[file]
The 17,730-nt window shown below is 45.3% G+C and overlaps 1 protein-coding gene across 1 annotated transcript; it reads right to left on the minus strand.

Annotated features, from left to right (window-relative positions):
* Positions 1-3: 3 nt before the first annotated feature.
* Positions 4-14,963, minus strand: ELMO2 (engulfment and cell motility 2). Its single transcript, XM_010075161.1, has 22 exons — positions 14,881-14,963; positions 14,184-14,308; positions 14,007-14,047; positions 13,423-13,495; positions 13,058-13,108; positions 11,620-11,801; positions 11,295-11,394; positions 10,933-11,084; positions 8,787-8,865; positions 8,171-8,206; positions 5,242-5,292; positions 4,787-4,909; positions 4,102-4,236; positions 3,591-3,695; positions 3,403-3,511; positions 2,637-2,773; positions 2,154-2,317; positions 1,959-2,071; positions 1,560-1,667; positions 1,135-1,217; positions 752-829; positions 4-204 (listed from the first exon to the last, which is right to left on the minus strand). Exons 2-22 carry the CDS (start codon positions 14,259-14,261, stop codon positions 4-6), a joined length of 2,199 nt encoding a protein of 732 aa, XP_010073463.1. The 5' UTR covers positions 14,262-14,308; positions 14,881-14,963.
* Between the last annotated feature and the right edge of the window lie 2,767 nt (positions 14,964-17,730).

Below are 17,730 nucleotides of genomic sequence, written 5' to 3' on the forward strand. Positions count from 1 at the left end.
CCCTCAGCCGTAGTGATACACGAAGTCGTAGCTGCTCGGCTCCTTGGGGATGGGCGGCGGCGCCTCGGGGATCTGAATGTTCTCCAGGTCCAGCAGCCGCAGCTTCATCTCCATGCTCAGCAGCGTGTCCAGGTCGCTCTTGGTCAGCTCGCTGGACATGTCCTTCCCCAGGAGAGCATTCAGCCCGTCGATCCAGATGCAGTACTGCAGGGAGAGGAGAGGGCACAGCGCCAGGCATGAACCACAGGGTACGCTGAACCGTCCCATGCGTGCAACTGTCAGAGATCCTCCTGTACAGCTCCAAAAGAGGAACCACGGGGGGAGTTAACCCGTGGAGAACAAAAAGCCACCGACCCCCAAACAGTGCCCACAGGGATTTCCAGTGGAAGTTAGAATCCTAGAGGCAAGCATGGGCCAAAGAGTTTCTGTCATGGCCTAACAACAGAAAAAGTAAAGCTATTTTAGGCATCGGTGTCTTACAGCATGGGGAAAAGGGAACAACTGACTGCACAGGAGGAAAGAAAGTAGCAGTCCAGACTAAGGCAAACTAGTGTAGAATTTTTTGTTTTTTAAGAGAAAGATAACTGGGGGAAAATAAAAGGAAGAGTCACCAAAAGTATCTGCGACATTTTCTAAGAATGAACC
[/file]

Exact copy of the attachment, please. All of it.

The 17,730-nt window shown below is 45.3% G+C and overlaps 1 protein-coding gene across 1 annotated transcript; it reads right to left on the minus strand.

Annotated features, from left to right (window-relative positions):
* Positions 1-3: 3 nt before the first annotated feature.
* Positions 4-14,963, minus strand: ELMO2 (engulfment and cell motility 2). Its single transcript, XM_010075161.1, has 22 exons — positions 14,881-14,963; positions 14,184-14,308; positions 14,007-14,047; positions 13,423-13,495; positions 13,058-13,108; positions 11,620-11,801; positions 11,295-11,394; positions 10,933-11,084; positions 8,787-8,865; positions 8,171-8,206; positions 5,242-5,292; positions 4,787-4,909; positions 4,102-4,236; positions 3,591-3,695; positions 3,403-3,511; positions 2,637-2,773; positions 2,154-2,317; positions 1,959-2,071; positions 1,560-1,667; positions 1,135-1,217; positions 752-829; positions 4-204 (listed from the first exon to the last, which is right to left on the minus strand). Exons 2-22 carry the CDS (start codon positions 14,259-14,261, stop codon positions 4-6), a joined length of 2,199 nt encoding a protein of 732 aa, XP_010073463.1. The 5' UTR covers positions 14,262-14,308; positions 14,881-14,963.
* Between the last annotated feature and the right edge of the window lie 2,767 nt (positions 14,964-17,730).

Below are 17,730 nucleotides of genomic sequence, written 5' to 3' on the forward strand. Positions count from 1 at the left end.
CCCTCAGCCGTAGTGATACACGAAGTCGTAGCTGCTCGGCTCCTTGGGGATGGGCGGCGGCGCCTCGGGGATCTGAATGTTCTCCAGGTCCAGCAGCCGCAGCTTCATCTCCATGCTCAGCAGCGTGTCCAGGTCGCTCTTGGTCAGCTCGCTGGACATGTCCTTCCCCAGGAGAGCATTCAGCCCGTCGATCCAGATGCAGTACTGCAGGGAGAGGAGAGGGCACAGCGCCAGGCATGAACCACAGGGTACGCTGAACCGTCCCATGCGTGCAACTGTCAGAGATCCTCCTGTACAGCTCCAAAAGAGGAACCACGGGGGGAGTTAACCCGTGGAGAACAAAAAGCCACCGACCCCCAAACAGTGCCCACAGGGATTTCCAGTGGAAGTTAGAATCCTAGAGGCAAGCATGGGCCAAAGAGTTTCTGTCATGGCCTAACAACAGAAAAAGTAAAGCTATTTTAGGCATCGGTGTCTTACAGCATGGGGAAAAGGGAACAACTGACTGCACAGGAGGAAAGAAAGTAGCAGTCCAGACTAAGGCAAACTAGTGTAGAATTTTTTGTTTTTTAAGAGAAAGATAACTGGGGGAAAATAAAAGGAAGAGTCACCAAAAGTATCTGCGACATTTTCTAAGAATGAACC